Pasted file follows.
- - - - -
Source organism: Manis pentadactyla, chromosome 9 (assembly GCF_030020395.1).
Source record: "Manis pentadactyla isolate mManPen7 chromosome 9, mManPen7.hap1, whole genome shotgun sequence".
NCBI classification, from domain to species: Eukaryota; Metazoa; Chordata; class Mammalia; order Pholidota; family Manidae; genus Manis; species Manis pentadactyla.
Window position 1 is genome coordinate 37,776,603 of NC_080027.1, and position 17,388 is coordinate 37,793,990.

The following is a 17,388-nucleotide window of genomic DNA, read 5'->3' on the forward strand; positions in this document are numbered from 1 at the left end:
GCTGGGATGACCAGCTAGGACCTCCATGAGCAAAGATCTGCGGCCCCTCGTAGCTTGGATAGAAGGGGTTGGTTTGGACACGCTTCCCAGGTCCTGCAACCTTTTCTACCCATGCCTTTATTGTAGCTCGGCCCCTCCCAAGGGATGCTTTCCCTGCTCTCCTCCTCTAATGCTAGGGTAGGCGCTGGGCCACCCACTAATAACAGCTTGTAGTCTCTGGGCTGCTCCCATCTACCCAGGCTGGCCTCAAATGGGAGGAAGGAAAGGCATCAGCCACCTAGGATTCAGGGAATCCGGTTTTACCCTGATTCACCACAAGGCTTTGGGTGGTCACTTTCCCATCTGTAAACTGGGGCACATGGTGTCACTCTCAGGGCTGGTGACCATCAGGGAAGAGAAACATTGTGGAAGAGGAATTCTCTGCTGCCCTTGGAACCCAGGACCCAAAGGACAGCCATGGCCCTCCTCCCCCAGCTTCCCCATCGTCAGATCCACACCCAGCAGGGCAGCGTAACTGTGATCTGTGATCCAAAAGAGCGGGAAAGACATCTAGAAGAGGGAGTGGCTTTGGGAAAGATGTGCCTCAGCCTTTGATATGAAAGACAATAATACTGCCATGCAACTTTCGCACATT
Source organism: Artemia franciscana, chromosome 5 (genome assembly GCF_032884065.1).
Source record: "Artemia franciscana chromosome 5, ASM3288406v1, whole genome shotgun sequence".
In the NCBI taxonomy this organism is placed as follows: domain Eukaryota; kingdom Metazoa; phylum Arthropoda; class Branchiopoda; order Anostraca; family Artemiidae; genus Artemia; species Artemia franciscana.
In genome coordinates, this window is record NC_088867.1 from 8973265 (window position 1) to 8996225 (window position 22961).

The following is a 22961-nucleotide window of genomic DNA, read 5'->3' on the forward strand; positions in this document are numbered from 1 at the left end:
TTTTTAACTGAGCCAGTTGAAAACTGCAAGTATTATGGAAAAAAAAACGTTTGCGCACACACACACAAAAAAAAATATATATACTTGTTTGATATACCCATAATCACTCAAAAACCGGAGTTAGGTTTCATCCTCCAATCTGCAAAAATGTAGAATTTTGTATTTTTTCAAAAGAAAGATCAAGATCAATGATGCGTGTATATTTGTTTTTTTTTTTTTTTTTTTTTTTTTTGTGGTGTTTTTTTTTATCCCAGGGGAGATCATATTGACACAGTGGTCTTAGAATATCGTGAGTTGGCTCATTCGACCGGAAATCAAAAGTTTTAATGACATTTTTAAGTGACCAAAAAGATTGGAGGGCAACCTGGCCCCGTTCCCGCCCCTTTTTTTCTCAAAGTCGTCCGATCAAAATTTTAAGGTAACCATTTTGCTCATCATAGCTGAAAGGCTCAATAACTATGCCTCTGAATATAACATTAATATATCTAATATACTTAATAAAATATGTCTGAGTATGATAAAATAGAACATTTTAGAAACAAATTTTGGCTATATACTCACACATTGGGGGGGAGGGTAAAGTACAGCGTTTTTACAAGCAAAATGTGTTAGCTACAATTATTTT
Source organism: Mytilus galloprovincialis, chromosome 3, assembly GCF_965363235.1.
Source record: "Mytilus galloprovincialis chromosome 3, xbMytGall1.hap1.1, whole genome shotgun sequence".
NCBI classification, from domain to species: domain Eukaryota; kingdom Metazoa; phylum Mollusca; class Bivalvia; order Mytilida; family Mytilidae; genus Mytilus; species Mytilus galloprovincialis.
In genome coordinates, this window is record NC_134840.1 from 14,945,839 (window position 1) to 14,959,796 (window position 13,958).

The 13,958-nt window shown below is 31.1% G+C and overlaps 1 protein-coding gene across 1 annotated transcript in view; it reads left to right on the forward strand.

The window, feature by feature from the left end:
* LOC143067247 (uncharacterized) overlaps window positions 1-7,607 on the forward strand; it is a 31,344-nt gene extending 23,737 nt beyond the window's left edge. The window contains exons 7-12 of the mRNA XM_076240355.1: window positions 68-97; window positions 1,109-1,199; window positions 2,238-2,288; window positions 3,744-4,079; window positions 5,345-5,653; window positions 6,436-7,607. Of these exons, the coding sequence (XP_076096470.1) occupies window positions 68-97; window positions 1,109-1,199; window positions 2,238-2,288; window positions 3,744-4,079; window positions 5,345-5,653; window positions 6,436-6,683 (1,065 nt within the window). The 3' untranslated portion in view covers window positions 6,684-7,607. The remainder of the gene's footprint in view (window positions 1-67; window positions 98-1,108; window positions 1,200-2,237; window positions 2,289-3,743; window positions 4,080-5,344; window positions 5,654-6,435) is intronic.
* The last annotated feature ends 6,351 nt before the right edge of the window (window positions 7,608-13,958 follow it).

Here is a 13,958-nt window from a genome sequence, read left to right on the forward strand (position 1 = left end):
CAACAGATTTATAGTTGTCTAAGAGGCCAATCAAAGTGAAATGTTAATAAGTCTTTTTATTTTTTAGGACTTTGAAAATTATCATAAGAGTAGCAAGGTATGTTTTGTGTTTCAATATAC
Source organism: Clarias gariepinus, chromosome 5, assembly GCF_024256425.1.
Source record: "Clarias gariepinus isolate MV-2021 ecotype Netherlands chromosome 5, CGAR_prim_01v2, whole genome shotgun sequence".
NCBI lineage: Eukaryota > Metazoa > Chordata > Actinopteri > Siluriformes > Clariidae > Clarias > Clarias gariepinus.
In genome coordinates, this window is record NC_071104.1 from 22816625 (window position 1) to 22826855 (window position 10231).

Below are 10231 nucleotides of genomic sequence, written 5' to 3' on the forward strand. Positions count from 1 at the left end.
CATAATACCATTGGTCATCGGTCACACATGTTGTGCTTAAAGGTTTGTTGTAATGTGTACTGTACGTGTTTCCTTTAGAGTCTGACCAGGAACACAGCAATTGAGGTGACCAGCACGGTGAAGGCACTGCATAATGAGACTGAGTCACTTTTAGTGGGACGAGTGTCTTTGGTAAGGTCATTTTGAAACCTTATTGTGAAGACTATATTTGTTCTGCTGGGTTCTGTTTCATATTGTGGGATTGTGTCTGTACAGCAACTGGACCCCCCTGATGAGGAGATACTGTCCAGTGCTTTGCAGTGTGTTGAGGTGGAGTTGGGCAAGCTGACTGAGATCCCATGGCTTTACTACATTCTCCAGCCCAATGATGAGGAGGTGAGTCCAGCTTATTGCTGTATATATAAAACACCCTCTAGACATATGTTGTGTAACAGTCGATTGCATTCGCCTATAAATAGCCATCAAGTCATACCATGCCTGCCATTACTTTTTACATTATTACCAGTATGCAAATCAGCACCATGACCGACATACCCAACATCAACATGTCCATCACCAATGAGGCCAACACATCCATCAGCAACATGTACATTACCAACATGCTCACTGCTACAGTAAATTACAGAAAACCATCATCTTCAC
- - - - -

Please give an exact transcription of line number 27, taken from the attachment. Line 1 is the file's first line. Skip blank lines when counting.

Below are 10231 nucleotides of genomic sequence, written 5' to 3' on the forward strand. Positions count from 1 at the left end.